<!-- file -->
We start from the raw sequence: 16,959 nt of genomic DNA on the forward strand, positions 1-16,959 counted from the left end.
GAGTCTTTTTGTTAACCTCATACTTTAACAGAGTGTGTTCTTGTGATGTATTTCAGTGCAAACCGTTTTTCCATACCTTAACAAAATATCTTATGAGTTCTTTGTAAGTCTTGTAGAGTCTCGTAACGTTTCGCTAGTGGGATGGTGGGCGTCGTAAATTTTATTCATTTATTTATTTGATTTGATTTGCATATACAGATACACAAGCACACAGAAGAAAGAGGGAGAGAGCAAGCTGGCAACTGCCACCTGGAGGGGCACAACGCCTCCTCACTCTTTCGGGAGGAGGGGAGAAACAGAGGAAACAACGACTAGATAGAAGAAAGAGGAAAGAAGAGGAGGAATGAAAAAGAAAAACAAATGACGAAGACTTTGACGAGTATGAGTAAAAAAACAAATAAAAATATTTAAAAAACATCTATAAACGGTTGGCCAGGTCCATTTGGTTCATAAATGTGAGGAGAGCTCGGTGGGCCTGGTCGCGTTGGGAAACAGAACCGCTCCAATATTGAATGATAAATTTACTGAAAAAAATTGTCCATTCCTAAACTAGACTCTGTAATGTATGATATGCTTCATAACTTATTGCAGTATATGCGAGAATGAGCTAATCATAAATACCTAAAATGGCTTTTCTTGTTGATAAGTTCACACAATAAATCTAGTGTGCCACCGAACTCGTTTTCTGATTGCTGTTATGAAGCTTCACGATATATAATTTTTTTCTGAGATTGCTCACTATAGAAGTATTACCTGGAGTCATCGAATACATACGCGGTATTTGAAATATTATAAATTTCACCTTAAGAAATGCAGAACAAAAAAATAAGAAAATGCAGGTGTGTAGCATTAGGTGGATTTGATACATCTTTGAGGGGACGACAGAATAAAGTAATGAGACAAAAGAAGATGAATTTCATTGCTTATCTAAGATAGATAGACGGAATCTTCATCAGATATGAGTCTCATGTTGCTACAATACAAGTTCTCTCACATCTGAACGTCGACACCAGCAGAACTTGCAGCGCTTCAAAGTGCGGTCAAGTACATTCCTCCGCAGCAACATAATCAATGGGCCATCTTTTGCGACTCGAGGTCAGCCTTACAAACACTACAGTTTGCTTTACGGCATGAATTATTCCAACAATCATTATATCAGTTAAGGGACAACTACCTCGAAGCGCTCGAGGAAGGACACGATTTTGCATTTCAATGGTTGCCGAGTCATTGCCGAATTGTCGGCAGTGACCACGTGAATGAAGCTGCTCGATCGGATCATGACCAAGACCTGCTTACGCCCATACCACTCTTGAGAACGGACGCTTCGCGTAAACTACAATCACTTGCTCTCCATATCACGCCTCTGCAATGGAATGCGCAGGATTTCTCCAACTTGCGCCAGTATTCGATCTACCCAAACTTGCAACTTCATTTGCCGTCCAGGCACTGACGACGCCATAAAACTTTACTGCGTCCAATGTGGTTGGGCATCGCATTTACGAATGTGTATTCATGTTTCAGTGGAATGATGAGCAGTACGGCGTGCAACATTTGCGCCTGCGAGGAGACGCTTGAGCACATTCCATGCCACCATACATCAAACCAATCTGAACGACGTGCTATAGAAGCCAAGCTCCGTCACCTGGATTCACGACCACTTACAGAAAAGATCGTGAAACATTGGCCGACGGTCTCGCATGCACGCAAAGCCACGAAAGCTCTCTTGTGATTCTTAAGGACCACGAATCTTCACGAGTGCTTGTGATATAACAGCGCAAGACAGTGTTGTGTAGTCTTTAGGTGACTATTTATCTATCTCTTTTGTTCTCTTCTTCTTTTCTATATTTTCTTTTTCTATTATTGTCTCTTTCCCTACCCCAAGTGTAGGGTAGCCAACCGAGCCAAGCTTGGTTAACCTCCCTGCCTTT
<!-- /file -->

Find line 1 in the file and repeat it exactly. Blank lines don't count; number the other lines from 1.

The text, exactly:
We start from the raw sequence: 16,959 nt of genomic DNA on the forward strand, positions 1-16,959 counted from the left end.